We had a conversation for an hour and a half on a plane and you know what? I didn’t start with, “Here are the five reasons why I believe the Bible. I want you to know Jesus is the only way and here are all the reasons for it.”
He didn’t want to hear any of that. He actually said to me, you know, this sounds kind of crazy because he was super well educated. He was super bright. He goes, “I don’t really get Christianity, Islam, I don’t even know the basic story. Could you tell it to me?” And I did.
Then pretty soon, I started talking about forty years of marriage. And I started talking about some struggles, big struggles that I had with some of my kids and how God worked and what the principles were and what I believed and why.
I’m telling you, an hour and fifty-one minutes into that flight, over that time, this guy, I end up handing him the book Why I Believe, and instead of him feeling like, “I’m right and you’re wrong,” you know what he felt like? He felt like someone put his arm around him and we were sitting on this side of the table and truth is on that side of the table and there’s a loving God that has truth that wants to help him be a good dad, that wants him to have a great marriage, that wants to help him invest in his kids, and that there is truth that is sustainable and verifiable.
But he wasn’t ready to hear any of that until I listened, until I loved him, until I didn’t judge him. And he gave me all, “I think as long as you’re sincere, it doesn’t matter what you believe.” I said, “That’s a really interesting statement.” And we walked down that path logically. And I am going to tell you, little by little by little, what he realized is he has heard all this mantra of our day, but he hadn’t really thought it through. He didn’t know what he really believed or why.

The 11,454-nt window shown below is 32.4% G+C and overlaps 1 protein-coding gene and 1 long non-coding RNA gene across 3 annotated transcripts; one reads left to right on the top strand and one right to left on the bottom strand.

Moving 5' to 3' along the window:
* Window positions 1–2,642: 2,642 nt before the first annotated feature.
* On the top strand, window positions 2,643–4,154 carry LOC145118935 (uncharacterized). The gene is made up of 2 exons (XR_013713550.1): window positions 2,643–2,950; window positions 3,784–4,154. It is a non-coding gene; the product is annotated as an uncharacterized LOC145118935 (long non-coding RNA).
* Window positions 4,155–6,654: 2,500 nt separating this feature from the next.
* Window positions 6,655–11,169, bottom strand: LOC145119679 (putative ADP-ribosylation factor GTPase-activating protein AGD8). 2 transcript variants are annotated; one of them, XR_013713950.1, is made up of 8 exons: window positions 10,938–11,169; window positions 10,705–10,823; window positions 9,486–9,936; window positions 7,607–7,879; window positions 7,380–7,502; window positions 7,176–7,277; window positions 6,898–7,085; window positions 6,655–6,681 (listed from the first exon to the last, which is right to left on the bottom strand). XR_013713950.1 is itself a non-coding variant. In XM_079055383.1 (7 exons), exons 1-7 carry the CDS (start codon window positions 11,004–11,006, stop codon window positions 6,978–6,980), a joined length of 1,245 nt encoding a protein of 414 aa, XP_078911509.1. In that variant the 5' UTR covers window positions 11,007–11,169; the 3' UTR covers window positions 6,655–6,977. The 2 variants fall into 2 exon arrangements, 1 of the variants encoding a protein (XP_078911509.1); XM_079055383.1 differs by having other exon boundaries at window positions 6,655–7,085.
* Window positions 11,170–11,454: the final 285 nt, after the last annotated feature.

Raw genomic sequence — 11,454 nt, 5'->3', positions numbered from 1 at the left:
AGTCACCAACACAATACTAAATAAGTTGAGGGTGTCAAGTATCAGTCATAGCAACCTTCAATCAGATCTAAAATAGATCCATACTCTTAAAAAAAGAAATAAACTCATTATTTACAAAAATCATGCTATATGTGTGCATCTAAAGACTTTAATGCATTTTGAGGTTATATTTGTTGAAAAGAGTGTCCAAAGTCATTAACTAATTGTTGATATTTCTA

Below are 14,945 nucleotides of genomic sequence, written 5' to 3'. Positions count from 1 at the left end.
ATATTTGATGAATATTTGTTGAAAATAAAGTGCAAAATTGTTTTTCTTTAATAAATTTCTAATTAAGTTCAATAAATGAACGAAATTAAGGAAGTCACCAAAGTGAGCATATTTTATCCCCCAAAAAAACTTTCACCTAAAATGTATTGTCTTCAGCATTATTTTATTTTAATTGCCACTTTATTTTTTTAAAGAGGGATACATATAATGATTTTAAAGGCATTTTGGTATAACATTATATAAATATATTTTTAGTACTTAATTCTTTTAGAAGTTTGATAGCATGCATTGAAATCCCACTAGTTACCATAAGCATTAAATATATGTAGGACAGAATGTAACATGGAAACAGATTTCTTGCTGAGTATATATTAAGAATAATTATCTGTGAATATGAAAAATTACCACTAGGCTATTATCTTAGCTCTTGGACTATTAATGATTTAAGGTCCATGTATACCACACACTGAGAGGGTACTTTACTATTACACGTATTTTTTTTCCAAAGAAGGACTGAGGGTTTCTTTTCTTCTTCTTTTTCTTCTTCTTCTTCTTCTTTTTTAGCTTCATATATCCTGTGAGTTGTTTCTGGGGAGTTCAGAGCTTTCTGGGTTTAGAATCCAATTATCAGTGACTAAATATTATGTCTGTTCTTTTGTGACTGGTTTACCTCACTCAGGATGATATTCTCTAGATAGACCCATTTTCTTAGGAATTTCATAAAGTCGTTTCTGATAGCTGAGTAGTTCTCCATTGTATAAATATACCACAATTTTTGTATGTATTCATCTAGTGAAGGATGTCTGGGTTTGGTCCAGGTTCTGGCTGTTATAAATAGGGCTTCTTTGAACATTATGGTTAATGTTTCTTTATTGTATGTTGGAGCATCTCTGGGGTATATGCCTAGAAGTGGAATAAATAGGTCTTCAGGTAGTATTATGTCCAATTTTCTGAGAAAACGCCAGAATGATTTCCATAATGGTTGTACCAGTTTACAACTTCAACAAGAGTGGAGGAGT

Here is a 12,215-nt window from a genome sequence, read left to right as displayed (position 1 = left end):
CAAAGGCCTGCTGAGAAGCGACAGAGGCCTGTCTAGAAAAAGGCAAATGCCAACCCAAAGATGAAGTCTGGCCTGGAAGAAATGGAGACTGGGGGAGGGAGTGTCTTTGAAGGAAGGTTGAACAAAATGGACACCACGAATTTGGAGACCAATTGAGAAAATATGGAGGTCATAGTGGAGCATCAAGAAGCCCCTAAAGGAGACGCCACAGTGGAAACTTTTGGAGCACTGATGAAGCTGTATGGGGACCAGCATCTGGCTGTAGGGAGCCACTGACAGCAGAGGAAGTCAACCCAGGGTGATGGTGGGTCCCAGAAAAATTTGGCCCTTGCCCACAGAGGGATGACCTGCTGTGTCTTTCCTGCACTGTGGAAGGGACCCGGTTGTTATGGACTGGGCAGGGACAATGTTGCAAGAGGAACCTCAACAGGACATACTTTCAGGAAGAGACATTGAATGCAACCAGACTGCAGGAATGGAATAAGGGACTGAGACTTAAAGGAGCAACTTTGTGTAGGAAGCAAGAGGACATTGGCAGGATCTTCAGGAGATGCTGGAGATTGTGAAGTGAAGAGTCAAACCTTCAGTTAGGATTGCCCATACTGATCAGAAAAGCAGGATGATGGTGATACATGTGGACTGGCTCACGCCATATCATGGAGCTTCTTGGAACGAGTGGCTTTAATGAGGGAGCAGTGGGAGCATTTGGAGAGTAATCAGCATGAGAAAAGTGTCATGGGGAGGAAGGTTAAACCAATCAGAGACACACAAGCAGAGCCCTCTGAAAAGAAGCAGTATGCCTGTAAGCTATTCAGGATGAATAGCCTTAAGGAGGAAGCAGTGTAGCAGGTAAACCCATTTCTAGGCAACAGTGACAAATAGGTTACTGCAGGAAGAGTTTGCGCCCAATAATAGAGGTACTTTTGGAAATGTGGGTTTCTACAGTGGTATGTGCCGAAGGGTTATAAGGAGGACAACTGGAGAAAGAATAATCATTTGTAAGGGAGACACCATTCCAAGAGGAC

And he – the same human needs that everyone has, that’s where we begin. I love it, he even tells us to let our family life demonstrate it. He says, “Wives,” in chapter 3, “this is how to respond to your husband.” And then, “Hey, husbands, this is how you respond to your wife.” And this is so radical. A woman who was just a piece of property to be used and abused, and he says, “Live with your wife in an understanding way. She’s a coheir of the grace of God.”
And then he says to sum it up; this is a great passage, because it’s the actual context. He says, “Here’s what I want you to know. To sum up, let all be harmonious and sympathetic, brotherly, kindhearted, and humble in spirit, not returning evil for evil or insult for insult.” Can you imagine if we just applied that to social media alone?